Review by Cordia, Nov. 5, 2010
Mystery Case Files: Huntsville was developed in-house by Big Fish Studios. It is the first of what soon will be seven games in the Mystery Case Files franchise. You might also recognize them from: The rest of the Mystery Case Files games, most notably Return to Ravenhearst and Dire Grove, as well as the Drawn titles, Azada, and Fairway Solitaire.
Mystery Case Files: Huntsville is a straight Hidden Object game, but is known for launching the most popular series of this type of game and fueling the genre’s rise to popularity. The I-Spy games were actually the first Hidden Object computer games out there, as far as I know.
I just finished this game tonight, so it’s rather fresh in my mind. A group of us at the Diving Bell Pub are playing the first four games of the series (in order; one per week) simultaneously and chatting about it- a little bit like a book club, except with games. Anyway, the quality of the graphics are actually fairly high, especially given how far we have come with regards to what we expect from these games. The scenes are junk piles of the highest order, but I can’t fault the game too much for that, since they were simply following the trail blazed by I-Spy. It does meet my criteria of being able to identify what I’m looking at, although some of the objects are pretty thoroughly obscured in some places. But, more often than not, I found myself using a hint and being exasperated with myself for not seeing it, because it was so obvious.
Okay, folks, I’m going to have to finish this tomorrow. I am extremely tired.
I’m back and ready to write again!
Huntsville has a fairly entertaining format. As with the other games in the Mystery Case Files series, the player is a detective, trying to solve a rash of crimes occurring all through the city of Huntsville. The map screen shows locations that are available to visit during a case. The first case has only two locations and 15 clues (hidden objects) to find, but by the final cases there are about seven locations and 50-some clues to find. Each case has a rather rigid time limit, during which the player must find the items required and then assemble a picture of the accused at the crime scene. The locations vary from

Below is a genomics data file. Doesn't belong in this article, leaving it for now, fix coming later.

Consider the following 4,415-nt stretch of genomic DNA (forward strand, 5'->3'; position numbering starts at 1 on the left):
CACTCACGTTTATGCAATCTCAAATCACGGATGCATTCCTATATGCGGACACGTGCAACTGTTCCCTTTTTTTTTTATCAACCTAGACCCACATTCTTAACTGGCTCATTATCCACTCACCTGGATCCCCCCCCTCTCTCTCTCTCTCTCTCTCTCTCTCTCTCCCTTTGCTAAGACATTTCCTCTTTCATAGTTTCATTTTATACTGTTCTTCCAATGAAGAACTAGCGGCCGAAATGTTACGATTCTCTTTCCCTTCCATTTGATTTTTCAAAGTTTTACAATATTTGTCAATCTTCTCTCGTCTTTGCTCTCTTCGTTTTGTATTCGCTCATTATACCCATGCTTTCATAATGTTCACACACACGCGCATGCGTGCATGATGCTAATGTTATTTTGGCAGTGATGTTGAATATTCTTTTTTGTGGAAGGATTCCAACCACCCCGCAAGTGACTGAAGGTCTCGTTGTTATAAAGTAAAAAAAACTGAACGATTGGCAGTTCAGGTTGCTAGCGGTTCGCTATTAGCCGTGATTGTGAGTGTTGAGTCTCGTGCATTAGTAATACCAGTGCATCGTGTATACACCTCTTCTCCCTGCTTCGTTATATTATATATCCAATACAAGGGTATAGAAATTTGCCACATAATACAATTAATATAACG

case to case, which makes up for having to visit the same scenes multiple times. The timer balances this out, additionally, because if I’d had to start a new scene from scratch every time, I never would have made it. It’s amazing to me that even scenes I felt very confident with could manage to throw things at me that I had not noticed previously. The picture of the criminal comes in after all the clues for a case have been found, and you should have heard me curse when I had two pieces left and time ran out! The pictures are a grid, but the squares can be swapped without restriction (It is not one of those “assemble by sliding the pieces via a single empty square” which, though I tend to be able to do them, they are not my favorite).
If time runs out, the player must then restart the case. The object list changes each time, but I seem to recall that the locations stay the same. The strategy that seems to work for me is to visit the locations I am the most familiar with at the start of each case, and find those last two items on the list before moving on to the next location. There are only three hints per case, so hints are extremely rationed. I visit new locations last so that I have some kind of a cushion with my time to find any tricky things. A lot of people advise leaving the last item or two on the list in the familiar locations if you don’t see them right away, but this does not work for me. If I don’t find them at the same time, I get worried and panicked that I won’t be able to find them in time. I would rather take the extra two minutes when I am calm than make a last second scramble to try and find the “unfindable” objects. It is just the way my brain works, and I am not saying either strategy is superior to the other. It will be an individual thing, in the end.
Too Long; Did Not Read: The cases are silly and punny and some of the pictures are pretty hilarious. If you can overlook the clip art heavy scenes, it is a fairly enjoyable game. It is not one that I expect to replay much, but it was nice to see the roots of the genre and how the Ravenhearst story came into being. It has a timer and only three hints per case (not per location), but the graphics are pretty impressive for when it was released. There is only one item I can think of that, when I used a hint to find it, I still did not see any resemblance between the clue and the image, and that was a ghost. There was one other clue that, when I used a hint on it, I frowned with displeasure because the item was clearly a pick axe and not what the clue said it was. But I remembered it every time thereafter. Also, I might never have played the game if it had not been for the group activity at the Pub.
Have you played Mystery Case Files: Huntsville? Did my review effect
your desire to play (or replay) the game? Did I miss anything essential?